When I was growing up, my dad always gave me two books for Hanukkah, wrapped in pages from the previous year’s Jewish calendar. This was an important tradition at our house. I’d unfold the stiff glossy paper, adorned with a photo of a rusty spice box, and hold my breath, waiting to see what lay in store, because the books my dad chose were unpredictable. Some years I’d get a cookbook. One year I received a copy of Hasidic Tales of the Holocaust and was terrorized by nightmares for weeks.  But the reason there were two books each year was that one was always Jewish, and the other was simply a good read.  Because, my dad figured, all books were Jewish books. Us being the People of the Book.

The instinct to give books for Hanukkah feels important, inherently a part of the holiday. Winter is a dark season, and books provide as strong a light as candles. They shine and transform the nighttime. They put us to sleep, and teach us things. They give us a reason to cuddle up to our kids and share a few quiet moments. And in this strange new world, where text is changing rapidly, it feels important to hold on—as Jews do so well—to the memory of the BOOK.

So here, for your pleasure, is a list of eight wonderful picture books. I haven’t included books about Hanukkah or Judaism here, because finding those is simple enough--just plug the word latke into a search engine. Instead, I’ve compiled a list of books about books and reading, in honor of my father, and thousands of years of Jewish readers.

The List

1. The Incredible Book Eating Boy (Oliver Jeffers): 
Henry EATS books. Gobbles and swallows them up. And as he does so, he becomes smarter and smarter and smarter. But… he feels sick. This book about slowing down and enjoying a book fully feels more timely every year.

2. We Are in a Book (Mo Willems)
Perhaps the very best of the Elephant and Piggie books, this laugh-out-loud easy reader follows two friends who realize that they themselves are in a book. Elephant and Piggie worry about what will happen when the book ends, and in the end they reach a fine solution to their problem.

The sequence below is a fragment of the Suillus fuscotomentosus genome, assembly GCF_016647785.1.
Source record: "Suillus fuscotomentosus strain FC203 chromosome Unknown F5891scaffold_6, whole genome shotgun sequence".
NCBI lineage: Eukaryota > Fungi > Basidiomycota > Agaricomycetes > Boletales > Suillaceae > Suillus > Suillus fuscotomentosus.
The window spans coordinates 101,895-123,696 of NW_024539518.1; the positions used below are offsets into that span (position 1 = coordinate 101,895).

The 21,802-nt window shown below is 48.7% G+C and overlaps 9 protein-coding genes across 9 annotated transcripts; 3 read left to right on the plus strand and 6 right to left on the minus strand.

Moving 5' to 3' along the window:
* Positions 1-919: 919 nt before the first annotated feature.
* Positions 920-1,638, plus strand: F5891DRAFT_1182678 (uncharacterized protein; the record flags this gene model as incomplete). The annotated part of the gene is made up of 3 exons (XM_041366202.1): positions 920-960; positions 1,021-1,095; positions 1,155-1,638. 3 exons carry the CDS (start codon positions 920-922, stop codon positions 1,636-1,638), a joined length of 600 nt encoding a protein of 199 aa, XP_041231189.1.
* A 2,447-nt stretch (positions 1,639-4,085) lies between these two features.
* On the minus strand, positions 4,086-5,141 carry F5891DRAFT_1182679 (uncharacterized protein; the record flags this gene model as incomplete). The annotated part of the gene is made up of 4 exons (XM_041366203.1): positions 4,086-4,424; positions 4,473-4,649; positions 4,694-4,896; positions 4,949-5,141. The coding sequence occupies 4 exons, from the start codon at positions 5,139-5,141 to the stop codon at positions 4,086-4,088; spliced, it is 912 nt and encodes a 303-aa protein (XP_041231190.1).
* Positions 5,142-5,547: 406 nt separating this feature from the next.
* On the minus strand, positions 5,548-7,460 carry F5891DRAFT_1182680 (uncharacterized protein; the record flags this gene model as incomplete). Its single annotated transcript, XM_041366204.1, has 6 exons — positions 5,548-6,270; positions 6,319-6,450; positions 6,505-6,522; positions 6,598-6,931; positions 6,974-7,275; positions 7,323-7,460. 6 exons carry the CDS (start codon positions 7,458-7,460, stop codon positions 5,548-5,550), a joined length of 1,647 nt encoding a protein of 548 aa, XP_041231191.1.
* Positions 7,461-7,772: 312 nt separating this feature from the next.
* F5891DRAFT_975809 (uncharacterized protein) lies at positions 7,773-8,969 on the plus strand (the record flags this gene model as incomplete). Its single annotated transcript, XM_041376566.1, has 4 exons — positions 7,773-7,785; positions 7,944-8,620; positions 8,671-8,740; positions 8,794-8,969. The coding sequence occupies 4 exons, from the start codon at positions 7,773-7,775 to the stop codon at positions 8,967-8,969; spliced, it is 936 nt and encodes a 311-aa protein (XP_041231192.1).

3. The Monster at the End of this Book (Jon Stone)
Not unlike the above title, this classic (in both Little Golden and board book formats) introduces a character trapped in a book. Our furry pal Grover, of Sesame Street fame, is in an absolute pickle. He has heard there’s a MONSTER AT THE END OF THIS BOOK and will stop at nothing to keep the reader from encountering the terrible beast.

4. It’s a Book (Lane Smith)
Though kids will love the art, and appreciate the humor, this book is as much for parents as it is for kids. An overly wired jackass is baffled when he finds his monkey friend reading a book. “Do you blog with it?” he asks. “Does it text?” The poor animal cannot fathom the object in question, but in the end, even the jackass falls for the story. Of course!


5. How Rocket Learned to Read (Tad Hills) 
Rocket is a sweet puppy, taken under the wing (pun intended) of a bird in love with the alphabet. As days pass, the bird teaches Rocket his letters, and then flies away when the seasons change. This tale of how a dog falls in love with his world, via the written word, will melt your heart.

6. Dog Loves Books (Louise Yates)
Dog loves everything about books, from the feel of them to the stories themselves, so he opens a bookshop! When nobody comes to the shop, Dog finds comfort (and adventure) in the books themselves. Lovely and expressive.

7. I Will Not Read this Book (Cece Meng)
This is the perfect book for kids who aren’t easily drawn to reading, though it’s a riot for everyone in the house. “I will not read this book, even if you hang me upside down by one toe!” asserts a boy. With every page his situation becomes more dire, and young readers more engrossed in what it will take to get the kid reading.

8. Look! A Book! (Bob Staake)
This one is more about the infinite number of things a book can be and do as it is about text itself. But I’m including it here because it is highly interactive, and a great example of how a book can be as physical and as interactive as a video game. “A Box! A Cone! A Pumpkin Phone!” Kids will spend hours searching the book for vibrant images. Perfect for the road trip home from Bubbe’s.

 

You should also be sure to check out PJ Library, which offers free monthly Jewish books for kids 8 and under. If you live in the New York metro area, you can now sign up for PJ Library through Kveller here. If you live elsewhere, see if there is a PJ community in your neighborhood by visiting here

Laurel Snyder

Laurel Snyder is most recently the author of Baxter, the Pig Who Wanted to Be Kosher (a picture book) and Penny Dreadful (a middle grade novel). She lives in Atlanta and online at www.laurelsnyder.com